The gut and its bacterial flora – its ‘microbiome’ – is receiving a lot of attention from scientists and their findings are being closely followed by the lay press. The skin’s microbiome, too, has become a hot topic among dermatologic researchers, as evidenced by the number of papers and reports dealing with the subject at the 2013 International Investigative Dermatology meeting in Edinburgh. Of these reports, several dealt with the microbiome in atopic dermatitis (or eczema). This is of particular importance to clinical dermatology because infections with Staph. aureus is a common trigger of disease flares among atopics. [Read more…] about Highlights of the 2013 IID. Part 5: The microbiome of normal skin and atopic dermatitis
RESEARCH FROM LABS AROUND THE WOLD
An important feature of the inflammation in atopic dermatitis (and in the other ‘atopic’ disorders, such as asthma) is the overproduction of ‘bad’ cytokines, such as interleukin 4 (IL-4), by a subgroup of Th2-type lymphocytes. After secretion from Th2 cells, IL-4 percolates up into the epidermis where it decreases the production of both lipids and proteins that are critical for normal barrier function (see our recent series of articles on atopic dermatitis for more information on the link between the barrier and Th2 cytokines).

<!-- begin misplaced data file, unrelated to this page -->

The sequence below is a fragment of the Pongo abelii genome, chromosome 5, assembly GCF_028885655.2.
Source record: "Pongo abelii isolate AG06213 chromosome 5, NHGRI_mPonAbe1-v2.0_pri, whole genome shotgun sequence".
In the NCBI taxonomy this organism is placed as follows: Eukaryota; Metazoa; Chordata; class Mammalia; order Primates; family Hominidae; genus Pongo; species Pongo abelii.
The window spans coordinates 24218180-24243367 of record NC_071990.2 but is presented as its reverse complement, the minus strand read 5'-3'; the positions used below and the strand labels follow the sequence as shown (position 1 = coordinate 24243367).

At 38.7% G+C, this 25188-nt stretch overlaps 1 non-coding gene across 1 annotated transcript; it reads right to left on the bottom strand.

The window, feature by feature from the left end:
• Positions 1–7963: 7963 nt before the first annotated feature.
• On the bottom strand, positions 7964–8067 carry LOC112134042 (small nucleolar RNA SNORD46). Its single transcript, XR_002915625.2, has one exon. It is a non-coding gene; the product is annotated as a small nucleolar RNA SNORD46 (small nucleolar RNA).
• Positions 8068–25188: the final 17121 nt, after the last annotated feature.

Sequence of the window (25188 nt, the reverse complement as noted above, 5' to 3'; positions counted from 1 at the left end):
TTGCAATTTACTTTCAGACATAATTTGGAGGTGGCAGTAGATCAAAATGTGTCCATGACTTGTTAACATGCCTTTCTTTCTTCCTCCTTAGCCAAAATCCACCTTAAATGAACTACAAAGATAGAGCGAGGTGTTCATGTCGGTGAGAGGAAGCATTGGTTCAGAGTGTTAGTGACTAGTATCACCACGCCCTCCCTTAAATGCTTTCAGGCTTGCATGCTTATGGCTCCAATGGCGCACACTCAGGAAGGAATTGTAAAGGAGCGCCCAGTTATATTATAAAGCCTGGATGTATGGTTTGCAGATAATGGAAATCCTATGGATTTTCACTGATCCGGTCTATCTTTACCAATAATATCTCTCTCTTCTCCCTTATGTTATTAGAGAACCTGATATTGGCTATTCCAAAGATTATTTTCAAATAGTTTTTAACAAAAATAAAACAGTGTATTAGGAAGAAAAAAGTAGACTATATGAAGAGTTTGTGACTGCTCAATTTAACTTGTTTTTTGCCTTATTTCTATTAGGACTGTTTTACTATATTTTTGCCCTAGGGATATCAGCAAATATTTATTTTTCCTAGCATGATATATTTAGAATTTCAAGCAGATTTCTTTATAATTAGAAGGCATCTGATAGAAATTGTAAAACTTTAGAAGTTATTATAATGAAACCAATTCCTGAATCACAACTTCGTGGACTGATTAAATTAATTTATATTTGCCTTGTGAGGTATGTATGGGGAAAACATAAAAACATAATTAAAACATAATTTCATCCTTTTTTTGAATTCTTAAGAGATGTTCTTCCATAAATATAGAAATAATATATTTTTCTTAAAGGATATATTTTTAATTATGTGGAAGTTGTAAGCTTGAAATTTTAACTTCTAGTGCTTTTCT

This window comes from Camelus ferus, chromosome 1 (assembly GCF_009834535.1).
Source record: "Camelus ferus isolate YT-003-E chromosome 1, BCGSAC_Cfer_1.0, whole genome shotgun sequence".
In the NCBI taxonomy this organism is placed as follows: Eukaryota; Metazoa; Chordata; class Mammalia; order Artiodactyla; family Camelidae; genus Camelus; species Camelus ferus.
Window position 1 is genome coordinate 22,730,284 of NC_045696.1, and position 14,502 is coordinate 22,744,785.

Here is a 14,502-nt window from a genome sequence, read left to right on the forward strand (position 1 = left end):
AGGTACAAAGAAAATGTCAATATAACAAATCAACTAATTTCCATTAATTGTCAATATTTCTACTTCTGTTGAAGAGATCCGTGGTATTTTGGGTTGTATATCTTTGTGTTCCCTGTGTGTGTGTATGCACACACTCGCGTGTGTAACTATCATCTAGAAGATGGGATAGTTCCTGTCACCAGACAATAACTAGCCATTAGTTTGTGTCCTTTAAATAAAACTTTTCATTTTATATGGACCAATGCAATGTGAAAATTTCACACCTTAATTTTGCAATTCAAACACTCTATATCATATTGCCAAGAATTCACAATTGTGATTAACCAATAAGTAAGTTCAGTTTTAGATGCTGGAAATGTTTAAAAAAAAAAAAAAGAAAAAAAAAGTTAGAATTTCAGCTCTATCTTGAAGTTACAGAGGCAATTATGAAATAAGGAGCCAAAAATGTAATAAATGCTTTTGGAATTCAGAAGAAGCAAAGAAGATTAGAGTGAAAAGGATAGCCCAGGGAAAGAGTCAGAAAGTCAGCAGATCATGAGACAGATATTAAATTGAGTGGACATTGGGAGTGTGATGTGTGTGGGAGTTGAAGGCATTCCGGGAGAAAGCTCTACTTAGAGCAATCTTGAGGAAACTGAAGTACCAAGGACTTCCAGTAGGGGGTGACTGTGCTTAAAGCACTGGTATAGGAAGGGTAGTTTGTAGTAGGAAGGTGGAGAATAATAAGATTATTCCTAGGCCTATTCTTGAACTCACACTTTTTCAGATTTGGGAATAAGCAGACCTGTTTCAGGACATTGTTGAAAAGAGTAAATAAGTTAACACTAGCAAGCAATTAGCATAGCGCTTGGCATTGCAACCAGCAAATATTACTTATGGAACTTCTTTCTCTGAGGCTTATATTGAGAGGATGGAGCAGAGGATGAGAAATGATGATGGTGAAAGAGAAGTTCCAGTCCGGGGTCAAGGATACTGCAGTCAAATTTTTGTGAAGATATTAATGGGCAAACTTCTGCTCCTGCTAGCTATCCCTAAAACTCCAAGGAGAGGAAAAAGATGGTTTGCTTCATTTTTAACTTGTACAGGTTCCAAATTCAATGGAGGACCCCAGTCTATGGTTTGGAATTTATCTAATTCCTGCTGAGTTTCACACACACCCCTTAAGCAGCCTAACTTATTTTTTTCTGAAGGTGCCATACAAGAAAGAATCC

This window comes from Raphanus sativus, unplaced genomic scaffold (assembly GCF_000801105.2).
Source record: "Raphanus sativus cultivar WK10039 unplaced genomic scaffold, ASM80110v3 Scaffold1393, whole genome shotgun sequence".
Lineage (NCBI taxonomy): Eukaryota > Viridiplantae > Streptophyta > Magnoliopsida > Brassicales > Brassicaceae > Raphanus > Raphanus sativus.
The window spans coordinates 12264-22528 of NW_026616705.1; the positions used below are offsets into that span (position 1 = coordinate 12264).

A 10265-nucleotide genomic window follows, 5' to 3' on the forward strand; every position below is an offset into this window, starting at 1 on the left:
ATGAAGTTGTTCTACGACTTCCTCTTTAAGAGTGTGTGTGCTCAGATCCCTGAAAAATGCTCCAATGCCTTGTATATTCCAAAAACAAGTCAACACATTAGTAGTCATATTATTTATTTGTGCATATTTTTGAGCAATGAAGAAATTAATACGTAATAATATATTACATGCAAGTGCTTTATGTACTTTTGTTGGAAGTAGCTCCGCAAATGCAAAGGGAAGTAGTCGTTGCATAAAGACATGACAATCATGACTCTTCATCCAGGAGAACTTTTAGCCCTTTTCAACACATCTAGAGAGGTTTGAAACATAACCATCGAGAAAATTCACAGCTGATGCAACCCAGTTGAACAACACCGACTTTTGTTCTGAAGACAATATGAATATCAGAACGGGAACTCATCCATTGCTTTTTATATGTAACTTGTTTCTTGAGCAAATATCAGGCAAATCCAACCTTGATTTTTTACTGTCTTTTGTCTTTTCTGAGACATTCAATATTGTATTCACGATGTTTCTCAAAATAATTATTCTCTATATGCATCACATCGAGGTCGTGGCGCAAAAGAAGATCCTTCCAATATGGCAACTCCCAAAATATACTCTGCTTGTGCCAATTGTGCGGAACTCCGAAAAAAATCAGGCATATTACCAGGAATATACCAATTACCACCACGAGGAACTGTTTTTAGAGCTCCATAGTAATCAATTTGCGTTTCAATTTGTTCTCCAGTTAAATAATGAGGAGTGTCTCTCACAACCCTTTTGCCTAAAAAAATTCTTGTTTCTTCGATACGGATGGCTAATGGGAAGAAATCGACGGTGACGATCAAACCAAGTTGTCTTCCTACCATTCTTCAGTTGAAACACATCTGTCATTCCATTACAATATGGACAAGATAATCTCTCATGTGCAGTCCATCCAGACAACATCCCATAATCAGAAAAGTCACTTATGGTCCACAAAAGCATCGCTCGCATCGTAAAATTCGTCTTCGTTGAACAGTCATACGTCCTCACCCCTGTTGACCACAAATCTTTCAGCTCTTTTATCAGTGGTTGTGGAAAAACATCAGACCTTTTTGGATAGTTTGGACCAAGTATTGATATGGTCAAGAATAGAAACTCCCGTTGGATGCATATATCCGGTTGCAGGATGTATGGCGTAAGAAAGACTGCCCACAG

One would anticipate, therefore, that if one could block the actions of IL-4, the dermatitis might improve. This is just what Lisa Beck’s group at the University of Rochester reported at the recent IID meeting in Edinburgh. [Read more…] about Highlights of the IID 2013. Part 2: Promising New Drug for Atopic Dermatitis
Every 4 years, the Eurorpean, North American and Japanese dermatologic research societies host a joint meeting. Last week the 2013 International Investigative Dermatology meeting took place in Edinburgh, Scotland. Over the next several days we will summarize some of the highlights of research on the skin barrier that was presented there, alternating posts of research from the Elias group with work coming from other laboratories around the world. [Read more…] about Highlights from the 2013 International Investigative Dermatology (IID) Meeting in Edinburgh: Introduction
Both psoriasis and atopic dermatitis are considered multigenic disorders, meaning an inherited predisposition to develop one of these is carried on more than one gene. In addition to bad genetic luck, usually some environmental (or non-genetic) factor(s) is necessary to trigger the disease. In recent years, studies of populations have determined that variations (‘polymorphisms’) in genes that are involved in the skin barrier as well as genes of the immune system are linked to the development of both of these common skin disorders. Now it appears that these two vulnerable systems – the barrier and the immune systems – interact in the pathogenesis of both disorders, but with notable differences. [Read more…] about Inflammation May Help Fix the Skin Barrier in Psoriasis (But Not in Atopic Dermatitis)
The notion that we can fix what ails us by eating right is a commonly held belief. And it is also one that has considerable merit in some medical conditions. A nutritional treatment for common skin disorders, like atopic dermatitis, would be very welcome to most who suffer from these conditions. [Read more…] about Diet and the Skin Barrier